After its fifth glide test flight – the longest one yet – Virgin Galactic's first SpaceShipTwo passenger spaceship touches down on a runway at the Mojave Air and Space Port in California on April 22, 2011.
Credit: Bill Deaver/Deaver-Wiggins and Associates
A privately built spaceship built by the space tourism company Virgin Galactic soared through its longest flight yet today (April 22) during a drop test over California's Mojave Desert.
The suborbital Virgin Galactic spacecraft, called SpaceShipTwo, maneuvered through the skies over the Mojave Air and Space Port during the milestone test. The Mojave-based aerospace company Scaled Composites is overseeing construction and flight testing of SpaceShipTwo and its WhiteKnightTwo carrier plane for Virgin Galactic.
According to Scaled's SpaceShipTwo flight test log, today’s piloted glide marks the fifth release of the space plane at high altitude from the WhiteKnightTwo mothership. [Photos: SpaceShipTwo Makes First Glide Flight]
"Looks like another good day for the Scaled team as we move through the test program," said George Whitesides, president and CEO of Virgin Galactic.
Whitesides told SPACE.com that the flight was the longest SpaceShipTwo glide flight to date.
Test pilot Peter Siebold and co-pilot Doug Shane, who is the president of Scaled Composites, flew SpaceShipTwo during the test, which lasted 14 minutes and 31 seconds, said Christine Choi, a spokeswoman for Virgin Galactic.
The glide tests typically have a checklist of items that range from evaluating stability and control of SpaceShipTwo to maintaining pilot proficiency.
The first SpaceShipTwo vehicle, named the VSS Enterprise, and its mothership VMS Eve are both being developed by Scaled Composites for British billionaire and adventurer Sir Richard Branson, who founded the Virgin Galactic spaceline. [Vote Now! The Best Spaceships of All Time]
SpaceShipTwo spacecraft are designed to carry six passengers and two pilots to the edge of space and back. The flights are expected to offer a spectacular view of the Earth and several minutes of weightlessness, Virgin Galactic officials have said.Tickets for the flights cost $200,000 per seat.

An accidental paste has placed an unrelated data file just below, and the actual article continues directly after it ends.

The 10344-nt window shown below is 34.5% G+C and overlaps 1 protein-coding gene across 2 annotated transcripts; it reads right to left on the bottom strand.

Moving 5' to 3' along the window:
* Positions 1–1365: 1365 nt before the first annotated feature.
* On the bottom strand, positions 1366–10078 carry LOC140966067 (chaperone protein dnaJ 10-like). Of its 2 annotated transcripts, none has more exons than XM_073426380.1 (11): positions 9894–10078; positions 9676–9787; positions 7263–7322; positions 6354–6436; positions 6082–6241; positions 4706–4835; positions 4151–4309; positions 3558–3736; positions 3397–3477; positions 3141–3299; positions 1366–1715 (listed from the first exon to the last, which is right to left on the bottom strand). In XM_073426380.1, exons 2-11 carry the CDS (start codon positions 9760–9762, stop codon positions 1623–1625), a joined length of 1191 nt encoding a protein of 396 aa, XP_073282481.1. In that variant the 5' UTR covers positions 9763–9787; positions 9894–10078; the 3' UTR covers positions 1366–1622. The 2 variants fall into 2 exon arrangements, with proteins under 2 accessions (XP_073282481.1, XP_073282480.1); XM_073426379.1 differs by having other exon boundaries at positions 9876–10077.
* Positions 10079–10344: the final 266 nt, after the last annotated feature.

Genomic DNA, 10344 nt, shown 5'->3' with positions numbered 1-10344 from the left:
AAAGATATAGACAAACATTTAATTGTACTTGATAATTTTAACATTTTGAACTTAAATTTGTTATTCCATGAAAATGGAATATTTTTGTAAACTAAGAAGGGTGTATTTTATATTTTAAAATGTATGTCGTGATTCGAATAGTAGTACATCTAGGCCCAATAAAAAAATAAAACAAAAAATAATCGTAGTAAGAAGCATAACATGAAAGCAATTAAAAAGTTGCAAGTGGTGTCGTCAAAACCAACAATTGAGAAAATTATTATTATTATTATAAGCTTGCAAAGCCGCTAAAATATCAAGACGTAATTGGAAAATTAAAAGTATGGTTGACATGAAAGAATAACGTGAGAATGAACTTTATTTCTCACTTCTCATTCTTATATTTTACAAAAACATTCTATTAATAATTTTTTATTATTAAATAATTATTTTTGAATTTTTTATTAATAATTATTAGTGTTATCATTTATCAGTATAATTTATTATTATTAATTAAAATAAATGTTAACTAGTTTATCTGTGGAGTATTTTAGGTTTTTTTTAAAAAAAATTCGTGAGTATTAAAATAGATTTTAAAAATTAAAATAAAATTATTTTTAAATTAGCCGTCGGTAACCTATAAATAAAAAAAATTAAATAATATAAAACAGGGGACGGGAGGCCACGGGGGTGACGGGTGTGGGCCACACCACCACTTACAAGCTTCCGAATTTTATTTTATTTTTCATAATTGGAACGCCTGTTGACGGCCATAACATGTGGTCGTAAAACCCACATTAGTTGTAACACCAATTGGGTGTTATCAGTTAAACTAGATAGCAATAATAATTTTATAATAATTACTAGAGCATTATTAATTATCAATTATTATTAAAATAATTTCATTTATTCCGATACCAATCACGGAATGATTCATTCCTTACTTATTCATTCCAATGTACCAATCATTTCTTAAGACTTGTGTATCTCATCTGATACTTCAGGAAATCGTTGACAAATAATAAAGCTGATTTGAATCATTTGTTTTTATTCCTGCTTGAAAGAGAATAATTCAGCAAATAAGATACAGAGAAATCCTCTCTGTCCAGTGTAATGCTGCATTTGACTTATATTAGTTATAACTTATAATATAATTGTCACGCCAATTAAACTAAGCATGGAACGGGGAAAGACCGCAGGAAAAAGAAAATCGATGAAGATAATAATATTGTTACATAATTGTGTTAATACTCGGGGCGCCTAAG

Test flight successes
SpaceShipTwo has been put through an ever-expanding set of flight objectives, starting with its maiden free-flight on Oct. 10, 2010; a second glide test on Oct. 28; a third drop test on Nov. 17; and a fourth glide test earlier this year on Jan. 13.
Shortly after tarmac touchdown, a debriefing was held involving personnel involved in the glide flight.
More tests of the SpaceShipTwo are expected as part of a dedicated campaign to ready the craft for commercial operations. A major milestone still to come are the SpaceShipTwo tests involving short, medium and long blasts from the spacecraft's hybrid rocket motor.
Last month, a sixth full-scale flight design rocket motor hot-fire was performed using ground test facilities. Reportedly, all objectives were completed, such as evaluating igniter performance, nozzle ablation and monitoring the stability of the burn.
Spaceport America construction
Meanwhile, construction of New Mexico's Spaceport America -- billed as the world's first purpose-built commercial spaceport -- is nearing completion. This site will support Virgin Galactic's commercial space business of flying passengers into space.
Once fully operational, Spaceport America will handle both vertical and horizontal launch vehicles.
In February, the Spaceport Authority Board of Directors announced that Christine Anderson has become Spaceport's executive director. Among several past military and civil positions, she was the founding director of the Space Vehicles Directorate at the Air Force Research Laboratory, Kirtland Air Force Base in New Mexico.
Virgin Galactic's VSS Enterprise test flight program is slated to continue through 2011, prior to commercial operations, which will be based at Virgin Galactic's future headquarters at Spaceport America in New Mexico.
Leonard David has been reporting on the space industry for more than five decades. He is a winner of this year's National Space Club Press Award and a past editor-in-chief of the National Space Society's Ad Astra and Space World magazines. He has written for SPACE.com since 1999.